Was ist die Kippa?

What is the kippah?

The kippah (plural: kippot), also called yarmulke, is a small, round head covering worn by male Jews. It usually only covers the back of the head and has cultural, religious and social significance in Judaism.

Here are some important facts about them:

Symbolism of the Kippah

Wearing a kippah is a sign of reverence and respect for God. It reminds us of God's presence in heaven and shows the wearer's humility and submission to a higher power.

Religious custom

In traditional Jewish communities, men are required to cover their heads at all times as a sign of acknowledging God's presence. Some wear the head covering all the time, while others cover their heads specifically when praying, attending religious ceremonies, or studying religious texts. When visiting a synagogue, wearing a head covering is obligatory for all men.

Variety of styles

Kippot come in a variety of styles, materials and designs. They can be simple fabric circles, made of velvet or leather, knitted or crocheted hats, or elaborately embroidered pieces. The style often reflects cultural or religious affiliation within Judaism or personal preferences.

Cultural significance of the kippah

Aside from its religious significance, the kippah also serves as a symbol of Jewish identity. It is worn by Jews of various denominations and backgrounds, both inside and outside religious institutions, to express their attachment to their heritage and community.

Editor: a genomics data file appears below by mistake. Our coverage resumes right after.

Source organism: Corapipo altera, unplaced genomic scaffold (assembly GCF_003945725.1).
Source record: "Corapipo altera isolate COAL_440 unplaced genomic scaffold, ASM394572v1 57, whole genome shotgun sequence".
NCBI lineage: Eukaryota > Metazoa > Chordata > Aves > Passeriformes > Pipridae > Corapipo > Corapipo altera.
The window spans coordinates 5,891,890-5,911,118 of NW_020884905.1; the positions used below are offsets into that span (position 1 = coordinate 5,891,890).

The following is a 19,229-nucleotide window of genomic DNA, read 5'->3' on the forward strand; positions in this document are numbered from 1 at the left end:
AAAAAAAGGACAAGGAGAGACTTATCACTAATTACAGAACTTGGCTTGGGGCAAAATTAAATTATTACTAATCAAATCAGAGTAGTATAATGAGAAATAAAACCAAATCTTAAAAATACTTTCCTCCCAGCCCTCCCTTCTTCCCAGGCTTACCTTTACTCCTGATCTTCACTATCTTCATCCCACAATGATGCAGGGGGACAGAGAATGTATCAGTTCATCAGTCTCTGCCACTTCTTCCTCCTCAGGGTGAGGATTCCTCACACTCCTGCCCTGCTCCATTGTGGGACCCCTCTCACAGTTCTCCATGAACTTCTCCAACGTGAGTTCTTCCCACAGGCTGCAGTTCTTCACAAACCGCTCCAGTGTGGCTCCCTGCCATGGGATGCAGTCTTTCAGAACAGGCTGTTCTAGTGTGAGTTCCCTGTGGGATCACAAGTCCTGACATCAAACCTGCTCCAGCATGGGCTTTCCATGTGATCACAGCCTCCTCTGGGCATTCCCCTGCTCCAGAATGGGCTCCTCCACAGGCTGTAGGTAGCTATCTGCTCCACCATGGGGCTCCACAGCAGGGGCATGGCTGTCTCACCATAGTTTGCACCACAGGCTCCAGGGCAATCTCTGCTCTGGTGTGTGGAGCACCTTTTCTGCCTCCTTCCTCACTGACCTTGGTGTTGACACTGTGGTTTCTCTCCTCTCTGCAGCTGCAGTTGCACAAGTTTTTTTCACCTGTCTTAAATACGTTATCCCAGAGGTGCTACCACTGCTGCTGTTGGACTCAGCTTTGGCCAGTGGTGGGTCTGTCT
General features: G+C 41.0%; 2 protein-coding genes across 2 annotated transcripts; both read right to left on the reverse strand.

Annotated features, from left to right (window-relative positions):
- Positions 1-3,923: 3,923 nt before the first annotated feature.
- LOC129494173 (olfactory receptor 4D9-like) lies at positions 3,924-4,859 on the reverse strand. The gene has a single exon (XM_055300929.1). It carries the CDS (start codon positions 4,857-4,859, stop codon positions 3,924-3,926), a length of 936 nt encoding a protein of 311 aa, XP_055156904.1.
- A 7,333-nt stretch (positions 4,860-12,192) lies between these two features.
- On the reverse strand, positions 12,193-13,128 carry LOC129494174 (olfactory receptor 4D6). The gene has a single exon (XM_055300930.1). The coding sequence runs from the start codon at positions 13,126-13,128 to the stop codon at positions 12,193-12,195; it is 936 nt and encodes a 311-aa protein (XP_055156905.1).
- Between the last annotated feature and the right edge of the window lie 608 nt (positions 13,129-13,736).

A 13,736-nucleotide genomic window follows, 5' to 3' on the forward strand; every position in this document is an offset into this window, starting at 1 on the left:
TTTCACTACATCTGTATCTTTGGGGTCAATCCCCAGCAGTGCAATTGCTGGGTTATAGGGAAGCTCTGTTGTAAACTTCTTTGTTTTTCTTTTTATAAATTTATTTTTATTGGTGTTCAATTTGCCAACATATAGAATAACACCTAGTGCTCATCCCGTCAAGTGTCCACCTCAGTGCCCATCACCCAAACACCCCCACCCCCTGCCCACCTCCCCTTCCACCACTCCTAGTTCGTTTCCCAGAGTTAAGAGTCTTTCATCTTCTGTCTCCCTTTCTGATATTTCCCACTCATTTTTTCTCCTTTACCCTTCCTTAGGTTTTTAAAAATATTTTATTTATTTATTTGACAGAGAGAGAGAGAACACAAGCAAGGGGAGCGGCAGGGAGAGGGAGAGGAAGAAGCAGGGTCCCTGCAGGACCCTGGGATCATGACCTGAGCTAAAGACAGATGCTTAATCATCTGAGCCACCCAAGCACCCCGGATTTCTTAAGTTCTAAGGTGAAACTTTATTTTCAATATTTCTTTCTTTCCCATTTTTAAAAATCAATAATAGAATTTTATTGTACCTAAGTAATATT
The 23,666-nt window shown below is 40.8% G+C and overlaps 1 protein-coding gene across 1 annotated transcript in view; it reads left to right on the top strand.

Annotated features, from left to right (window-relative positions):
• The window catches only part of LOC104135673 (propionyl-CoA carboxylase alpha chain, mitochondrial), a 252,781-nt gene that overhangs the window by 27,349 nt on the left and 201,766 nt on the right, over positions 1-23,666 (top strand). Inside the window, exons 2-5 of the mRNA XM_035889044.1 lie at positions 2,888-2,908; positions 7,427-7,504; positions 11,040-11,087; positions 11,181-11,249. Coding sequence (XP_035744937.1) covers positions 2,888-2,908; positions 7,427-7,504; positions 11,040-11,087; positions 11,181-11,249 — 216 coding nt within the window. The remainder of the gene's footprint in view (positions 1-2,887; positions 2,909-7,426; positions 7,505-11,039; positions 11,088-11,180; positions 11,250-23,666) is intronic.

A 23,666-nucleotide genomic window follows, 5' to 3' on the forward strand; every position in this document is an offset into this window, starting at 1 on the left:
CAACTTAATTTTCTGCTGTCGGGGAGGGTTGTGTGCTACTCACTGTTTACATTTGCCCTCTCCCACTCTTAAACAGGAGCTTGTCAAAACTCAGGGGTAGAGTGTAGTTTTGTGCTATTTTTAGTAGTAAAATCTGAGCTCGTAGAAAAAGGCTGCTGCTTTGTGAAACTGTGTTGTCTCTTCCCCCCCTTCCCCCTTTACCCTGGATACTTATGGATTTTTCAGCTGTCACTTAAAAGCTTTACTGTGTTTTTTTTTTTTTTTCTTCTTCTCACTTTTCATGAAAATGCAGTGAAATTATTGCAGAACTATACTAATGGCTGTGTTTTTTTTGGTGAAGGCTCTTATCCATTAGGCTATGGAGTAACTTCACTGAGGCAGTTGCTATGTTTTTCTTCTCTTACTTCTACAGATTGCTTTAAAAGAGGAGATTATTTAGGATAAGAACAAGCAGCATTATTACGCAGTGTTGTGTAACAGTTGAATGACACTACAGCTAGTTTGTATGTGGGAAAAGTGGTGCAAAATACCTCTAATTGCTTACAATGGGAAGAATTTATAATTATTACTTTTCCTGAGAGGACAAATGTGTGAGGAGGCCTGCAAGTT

Women and Kippah

While traditionally men wear kippot, in some modern and progressive Jewish communities women also wear kippot as a symbol of equality and religious expression. This practice varies greatly between different denominations and communities.

Secular and political contexts

In addition to its religious and cultural significance, the kippah has also been used in various secular and political contexts. It has been worn as a symbol of Jewish pride and identity, but also to make political statements or to draw attention to issues affecting the Jewish community.

Overall, the kippah is a multifaceted symbol with deep religious, cultural and social significance within Judaism, reflecting both individual and communal identity and values.

PS: how do you keep the kippah on your head?

The Jewish Museum Berlin has published a nice blog post on this frequently asked question: Michal Friedlander (2013), How do you keep the kippah on your head? Question of the month for the exhibition “The Whole Truth”.

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